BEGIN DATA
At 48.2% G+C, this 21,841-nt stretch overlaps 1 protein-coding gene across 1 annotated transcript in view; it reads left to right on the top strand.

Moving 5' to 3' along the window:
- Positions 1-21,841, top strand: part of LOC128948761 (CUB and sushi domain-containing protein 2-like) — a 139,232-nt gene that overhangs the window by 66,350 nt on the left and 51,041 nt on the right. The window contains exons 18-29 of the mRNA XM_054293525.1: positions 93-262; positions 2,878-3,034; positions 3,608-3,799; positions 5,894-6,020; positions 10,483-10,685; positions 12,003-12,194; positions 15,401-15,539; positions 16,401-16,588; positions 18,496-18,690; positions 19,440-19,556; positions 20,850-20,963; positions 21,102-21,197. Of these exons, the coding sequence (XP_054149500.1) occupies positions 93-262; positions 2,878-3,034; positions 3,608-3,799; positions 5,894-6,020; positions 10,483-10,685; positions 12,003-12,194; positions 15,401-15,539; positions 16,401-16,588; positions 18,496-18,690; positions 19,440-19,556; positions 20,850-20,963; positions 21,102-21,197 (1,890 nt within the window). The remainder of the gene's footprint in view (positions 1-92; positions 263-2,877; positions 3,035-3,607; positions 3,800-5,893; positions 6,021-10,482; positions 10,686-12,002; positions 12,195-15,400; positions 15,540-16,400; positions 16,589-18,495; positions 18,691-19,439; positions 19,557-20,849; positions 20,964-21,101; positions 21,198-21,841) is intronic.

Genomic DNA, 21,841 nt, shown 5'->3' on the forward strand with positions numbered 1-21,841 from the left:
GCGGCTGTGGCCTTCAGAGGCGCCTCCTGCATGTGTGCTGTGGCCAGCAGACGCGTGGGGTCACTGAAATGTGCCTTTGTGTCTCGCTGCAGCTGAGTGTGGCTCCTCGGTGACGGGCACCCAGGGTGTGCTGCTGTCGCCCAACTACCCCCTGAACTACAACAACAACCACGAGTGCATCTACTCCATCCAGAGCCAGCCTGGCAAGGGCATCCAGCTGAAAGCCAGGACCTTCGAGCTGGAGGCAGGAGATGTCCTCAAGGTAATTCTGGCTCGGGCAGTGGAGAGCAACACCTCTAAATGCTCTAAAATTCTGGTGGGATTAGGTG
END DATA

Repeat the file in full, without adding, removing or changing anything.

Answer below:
At 48.2% G+C, this 21,841-nt stretch overlaps 1 protein-coding gene across 1 annotated transcript in view; it reads left to right on the top strand.

Moving 5' to 3' along the window:
- Positions 1-21,841, top strand: part of LOC128948761 (CUB and sushi domain-containing protein 2-like) — a 139,232-nt gene that overhangs the window by 66,350 nt on the left and 51,041 nt on the right. The window contains exons 18-29 of the mRNA XM_054293525.1: positions 93-262; positions 2,878-3,034; positions 3,608-3,799; positions 5,894-6,020; positions 10,483-10,685; positions 12,003-12,194; positions 15,401-15,539; positions 16,401-16,588; positions 18,496-18,690; positions 19,440-19,556; positions 20,850-20,963; positions 21,102-21,197. Of these exons, the coding sequence (XP_054149500.1) occupies positions 93-262; positions 2,878-3,034; positions 3,608-3,799; positions 5,894-6,020; positions 10,483-10,685; positions 12,003-12,194; positions 15,401-15,539; positions 16,401-16,588; positions 18,496-18,690; positions 19,440-19,556; positions 20,850-20,963; positions 21,102-21,197 (1,890 nt within the window). The remainder of the gene's footprint in view (positions 1-92; positions 263-2,877; positions 3,035-3,607; positions 3,800-5,893; positions 6,021-10,482; positions 10,686-12,002; positions 12,195-15,400; positions 15,540-16,400; positions 16,589-18,495; positions 18,691-19,439; positions 19,557-20,849; positions 20,964-21,101; positions 21,198-21,841) is intronic.

Genomic DNA, 21,841 nt, shown 5'->3' on the forward strand with positions numbered 1-21,841 from the left:
GCGGCTGTGGCCTTCAGAGGCGCCTCCTGCATGTGTGCTGTGGCCAGCAGACGCGTGGGGTCACTGAAATGTGCCTTTGTGTCTCGCTGCAGCTGAGTGTGGCTCCTCGGTGACGGGCACCCAGGGTGTGCTGCTGTCGCCCAACTACCCCCTGAACTACAACAACAACCACGAGTGCATCTACTCCATCCAGAGCCAGCCTGGCAAGGGCATCCAGCTGAAAGCCAGGACCTTCGAGCTGGAGGCAGGAGATGTCCTCAAGGTAATTCTGGCTCGGGCAGTGGAGAGCAACACCTCTAAATGCTCTAAAATTCTGGTGGGATTAGGTG